Thibault Ehrengardt

Rare Book Monthly

  • <b>Bonhams, Jun 13 results:</b> Darwin, Charles. <i>On the Origin of Species.</i> Presentation Copy. Sold for $500,075.
    <b>Bonhams, Jun 13 results:</b> Darwin, Charles. Autograph Letter Signed, 3 pp, negotiating the 2nd American edition with Appleton. Sold for $21,325.
    <b>Bonhams, Jun 13 results:</b> Hemingway, Ernest. Autograph Letter Signed, 8 pp, Paris, 1924, to his father discussing Bullfighting, Stories, and his new baby. Sold for $25,075.
    <b>Bonhams, Jun 13 results:</b> Shakespeare, William. <i>Corialanus.</i> London, 1623. 1st printing [Extracted from the First Folio]. Sold for $50,075.
    <b>Bonhams, Jun 13 results:</b> Swift, Jonathan. <i>Gulliver's Travels.</i> London, 1726. 1st edition, Teerink's A edition, fine, large copy. Sold for $21,325.
    <b>Bonhams, Jun 13 results:</b> Fitzroy, Robert. Autograph Letter Signed to agent Thomas Stilwell, informing him of the progress of H.M.S. Beagle. Sold for $17,575.
    <center><b>Bonhams<br> Property from the Collection of Nicole and William R. Keck II</b>
    <b>Bonhams, Jun 13 results:</b> Shakespeare, William. <i>Sonnets.</i> 1901. 2 volumes. Printed on vellum and illuminated by Ross Turner, bound by Trautz-Bauzonnet. Sold for $13,825.
    <b>Bonhams, Jun 13 results:</b> Beardsley, Aubrey. <i>The Birth, Life, and Acts of King Arthur.</i> 1893-94. 2 volumes. Contemporary painted vellum gilt by Chivers. Sold for $5,325.
    <b>Bonhams, Jun 13 results:</b> Assisi, St. Francis. <i>The Canticle of Brother Sun.</i> Illuminated on vellum, for the Grolier Society. Sold for $7,575.
    <b>Bonhams, Jun 13 results:</b> Rackham, Arthur. <i>Peter Pan in Kensington Gardens.</i> 1/500 copies signed by Rackham. Sold for $4,825.
    <b>Bonhams, Jun 13 results:</b> Proust, Marcel. <i>Du coté de chez Swann.</i> 1st edition, 1st issue. Inscribed by Proust. Sold for $8,825.
  • <b>Swann Auction Galleries Aug 7:</b> Sergio Trujillo Magnenat, <i>Bogotá 1938 / IV Centenario / Juegos Deportivos Bolivarianos,</i> 1938. $2,000 to $3,000.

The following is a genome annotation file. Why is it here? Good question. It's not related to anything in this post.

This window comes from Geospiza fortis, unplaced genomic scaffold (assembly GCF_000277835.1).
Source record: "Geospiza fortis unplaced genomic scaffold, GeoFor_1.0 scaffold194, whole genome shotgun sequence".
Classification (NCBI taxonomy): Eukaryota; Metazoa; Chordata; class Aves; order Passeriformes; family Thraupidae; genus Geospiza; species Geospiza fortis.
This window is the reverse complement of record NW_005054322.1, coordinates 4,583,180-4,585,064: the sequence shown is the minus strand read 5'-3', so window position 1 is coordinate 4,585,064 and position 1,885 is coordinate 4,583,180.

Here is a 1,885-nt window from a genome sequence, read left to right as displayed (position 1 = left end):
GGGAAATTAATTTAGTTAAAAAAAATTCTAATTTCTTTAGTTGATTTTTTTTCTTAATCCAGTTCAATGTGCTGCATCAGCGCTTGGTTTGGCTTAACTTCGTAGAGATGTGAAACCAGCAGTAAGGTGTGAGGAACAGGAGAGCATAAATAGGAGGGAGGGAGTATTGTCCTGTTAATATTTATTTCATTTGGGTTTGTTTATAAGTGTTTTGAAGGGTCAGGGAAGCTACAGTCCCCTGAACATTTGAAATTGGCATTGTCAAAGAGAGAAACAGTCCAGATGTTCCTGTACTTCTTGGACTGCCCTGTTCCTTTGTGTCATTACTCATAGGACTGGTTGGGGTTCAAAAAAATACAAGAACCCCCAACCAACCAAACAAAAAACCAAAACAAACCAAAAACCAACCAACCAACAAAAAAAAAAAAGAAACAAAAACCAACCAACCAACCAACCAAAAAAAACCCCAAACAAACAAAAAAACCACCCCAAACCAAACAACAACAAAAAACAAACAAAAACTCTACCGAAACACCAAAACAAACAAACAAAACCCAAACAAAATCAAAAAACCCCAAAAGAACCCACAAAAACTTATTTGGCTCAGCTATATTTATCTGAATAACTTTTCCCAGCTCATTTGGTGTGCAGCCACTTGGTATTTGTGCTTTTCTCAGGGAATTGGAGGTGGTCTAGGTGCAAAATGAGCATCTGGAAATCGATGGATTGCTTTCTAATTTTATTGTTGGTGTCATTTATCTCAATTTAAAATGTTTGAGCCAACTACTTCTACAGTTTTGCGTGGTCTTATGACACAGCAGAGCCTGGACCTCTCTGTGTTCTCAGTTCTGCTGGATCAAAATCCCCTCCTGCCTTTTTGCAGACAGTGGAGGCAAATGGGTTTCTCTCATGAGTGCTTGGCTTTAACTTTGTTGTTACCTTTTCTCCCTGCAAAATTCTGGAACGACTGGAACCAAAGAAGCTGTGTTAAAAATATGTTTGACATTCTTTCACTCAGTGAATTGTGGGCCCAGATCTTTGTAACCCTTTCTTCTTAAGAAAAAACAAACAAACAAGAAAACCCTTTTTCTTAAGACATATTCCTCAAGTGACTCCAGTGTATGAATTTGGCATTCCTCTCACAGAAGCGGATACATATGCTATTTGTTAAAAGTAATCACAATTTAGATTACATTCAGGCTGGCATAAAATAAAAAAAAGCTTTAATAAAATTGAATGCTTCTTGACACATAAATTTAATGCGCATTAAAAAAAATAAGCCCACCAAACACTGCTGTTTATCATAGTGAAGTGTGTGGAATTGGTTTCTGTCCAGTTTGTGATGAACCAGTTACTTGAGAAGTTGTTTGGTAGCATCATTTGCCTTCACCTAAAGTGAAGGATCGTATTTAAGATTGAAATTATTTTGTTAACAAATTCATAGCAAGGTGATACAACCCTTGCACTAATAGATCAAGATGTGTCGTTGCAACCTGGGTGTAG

<b>Swann Auction Galleries Aug 7:</b> <i>McQueen Drives Porsche,</i> designer unknown, 1970. $800 to $1,200.
    <b>Swann Auction Galleries Aug 7:</b><br>Joe Bridge, <i>Bignan / A Des Ailes,</i> 1921. $5,000 to $7,500.
    <b>Swann Auction Galleries Aug 7:</b> Graham Simmons, <i>The Army Isn’t All Work,</i> 1919. $1,000 to $1,500.
    <b>Swann Auction Galleries Aug 7:</b> Leonetto Cappiello, <i>Je ne fume que le nil,</i> 1912. $800 to $1,200.
    <b>Swann Auction Galleries Aug 7:</b> <i>Attack of the 50 ft. Woman,</i> designer unknown, 1958. $3,000 to $4,000.
    <b>Swann Auction Galleries Aug 7:</b> Raymond Tooby, <i>Festival Guiness / Have You Tried One Yet?,</i> 1952. $600 to $900.
    <b>Swann Auction Galleries Aug 7:</b> Francisco Tamagno, <i>Terrot & Co. / Dijon / Cycles Motorettes,</i> 1909. $2,000 to $3,000.
    <b>Swann Auction Galleries Aug 7:</b><br>A. Hori, Oakland / General Motors, circa 1925. $3,000 to $4,000.
    <b>Swann Auction Galleries Aug 7:</b> James Montgomery Flagg, <i>Travel? Adventure? Answer – Join the Marines!,</i> circa 1918. $4,000 to $6,000.
  • <b>Lark Mason Associates, Aug 8-27:</b> Roberts, David. Twenty Lithographs of the Holy Land, 19th Century. $2,000 to $4,000.
    <b>Lark Mason Associates, Aug 8-27:</b> Declaration by the Reps. of the United Colonies of N.A. 1775. $8,000 to $12,000.
    <b>Lark Mason Associates, Aug 8-27:</b> Composer Jerome Kern personal Letters, Albums and Other. $15,000 to $25,000.
    <b>Lark Mason Associates, Aug 8-27:</b> Paine, Thomas. <i>Common Sense,</i> London 1776. $8,000 to $12,000.
    <b>Lark Mason Associates, Aug 8-27:</b> Stowe, Harriet Beecher. <i>Uncle Tom’s Cabin,</i> Cleveland 1852. $4,000 to $6,000.
    <b>Lark Mason Associates, Aug 8-27:</b> Hobbes, Thomas. <i>Leviathan,</i> 3rd edition, London 1651. $2,000 to $3,000.
    <b>Lark Mason Associates, Aug 8-27:</b> Anno Regni Georgii III. Intolerable Acts and other Bills, 1774. $15,000 to $20,000.
    <b>Lark Mason Associates, Aug 8-27:</b> Wilberforce, William. An Abstract of the Evidence, 5 Letters, and two books. $6,000 to $9,000.
    <b>Lark Mason Associates, Aug 8-27:</b> Nightingale, Florence. Notes on Nursing and Signed Letters, ca. 1860 $4,000 to $6,000.
    <b>Lark Mason Associates, Aug 8-27:</b> Tolstov, Leo. <i>War and Peace,</i> 5 volumes, 1886. $3,000 to $5,000.
    <b>Lark Mason Associates, Aug 8-27:</b> Dickinson, John. Letters from a Farmer in Pennsylvania, 1768. $1,500 to $2,500.
    <b>Lark Mason Associates, Aug 8-27:</b> Twain, Mark. <i>Tom Sawyer,</i> 1877 [and] <i>Huckleberry Finn,</i> 1885. $4,000 to $6,000.